My mother’s dad smoked at least two packs of Tarreyton cigarettes a day. Raised three kids and retired after spending much of his life as an electrician for the Massachusetts Transit Authority, helping keep the trolley cars running. He was 80-something when he left us.
My dad smoked, mostly Phillip Morris brand, at least three packs a day. He served 20 years in the New York Police Department, split by a tour in the U.S. Marines during World War 2. He dedicated his personal life to paying off the mortgage on the home he build for his wife and four children. He made it 61 years.
I often wonder how much their respective experiences had to do with how long the two men walked among us. How a life spent protecting families from bad guys might have had a different effect than one employed keeping electricity flowing to transport the citizenry.
I tried smoking cigarettes a few times with a couple classmates in the woods behind Roosevelt Grammar School, the two-room schoolhouse where I graduated from eighth grade. It was cool hunkering with the boys, and smoking was the price of admission to the club. What was not cool was inhaling, and coughing myself green.
Several years later, away from home in the Navy, I took up a pipe. No inhaling, and my still young self thought it was cool. My wife-to-eventually-be also seemed to think it was moderately attractive, and she liked the aroma – except when we were in a confined space, like driving slowly in the sports car on a hot afternoon in traffic.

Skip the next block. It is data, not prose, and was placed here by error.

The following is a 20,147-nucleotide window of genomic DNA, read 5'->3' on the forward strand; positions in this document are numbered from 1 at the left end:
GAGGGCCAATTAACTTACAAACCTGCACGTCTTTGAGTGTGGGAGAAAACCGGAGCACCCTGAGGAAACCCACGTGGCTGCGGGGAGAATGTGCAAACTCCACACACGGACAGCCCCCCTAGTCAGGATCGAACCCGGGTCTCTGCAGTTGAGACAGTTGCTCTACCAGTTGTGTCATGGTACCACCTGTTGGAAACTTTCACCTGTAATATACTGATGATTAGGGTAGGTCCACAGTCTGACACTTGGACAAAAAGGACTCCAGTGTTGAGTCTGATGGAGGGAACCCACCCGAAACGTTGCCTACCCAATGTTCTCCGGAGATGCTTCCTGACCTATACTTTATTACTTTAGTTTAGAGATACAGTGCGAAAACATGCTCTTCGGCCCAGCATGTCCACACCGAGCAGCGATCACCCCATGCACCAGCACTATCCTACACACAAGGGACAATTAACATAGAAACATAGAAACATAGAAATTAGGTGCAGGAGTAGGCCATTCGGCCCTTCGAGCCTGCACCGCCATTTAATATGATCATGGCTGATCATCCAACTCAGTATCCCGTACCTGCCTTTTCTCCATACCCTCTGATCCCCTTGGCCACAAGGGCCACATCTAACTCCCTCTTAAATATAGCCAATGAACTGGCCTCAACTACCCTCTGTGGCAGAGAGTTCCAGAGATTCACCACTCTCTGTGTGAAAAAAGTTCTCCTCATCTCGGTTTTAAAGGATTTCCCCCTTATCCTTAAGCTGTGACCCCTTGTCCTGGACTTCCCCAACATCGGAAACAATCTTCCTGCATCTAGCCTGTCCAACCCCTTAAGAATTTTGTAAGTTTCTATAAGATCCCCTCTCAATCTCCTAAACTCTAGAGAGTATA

So I smoked a pipe for many years, and I took up chewing – the latter because where I worked, the computer nerds took an emphatically dim view of tobacco smoke getting inside their hard drives – which, in those days, were not sealed. Also, I spent as much off time as possible in the woods, and chewing was a way to have my tobacco and not set Smokey’s habitat afire.
I enjoyed using tobacco, and I never considered myself addicted.
There was that time, when I was writing at about 2 a.m. and found my snuff can full of nothing but air, so I drove 15 miles to a 7-Eleven for a can of Copenhagen. But that hardly made me an addict.
I look back over those experiences and discover at least part of the purpose was ritual. It was something the musculoskeletal part of my being could do when it was otherwise employed in absolutely nothing more gainful than keeping my head from bouncing around the floor.
There also was the part about completing the setting, like packing tobacco into a pipe. Or sliding a butt from its pack, tapping it three times against a Zippo, and then lighting up.
Or making a pot of coffee in the morning, measuring the water into the percolator, then adding three precisely-heaped scoops of coffee ground just right and leveling the results in the basket, followed by the time required to bring the liquid to a musically boiling beat.
The only part missing from the scene would be a campfire and a friendly companion, but most mornings, the Ritual of the Coffee Pot fills the need.
There are mornings when I remember jumping in the vehicle and tooling down to the store for some tobacco, though it’s been most of two decades since I have partaken.
On the other hand, I have freshly-ground beans in the cupboard and the percolator by the kitchen stove, ready for the ritual to set my mental fires ablaze.
Thanks for taking me along. I hope you enjoyed the ride. Comments are welcome, and please feel free to share. Please click the “Share” button to share it on social media, or copy the URL and send it to friends and acquaintances you think might appreciate it.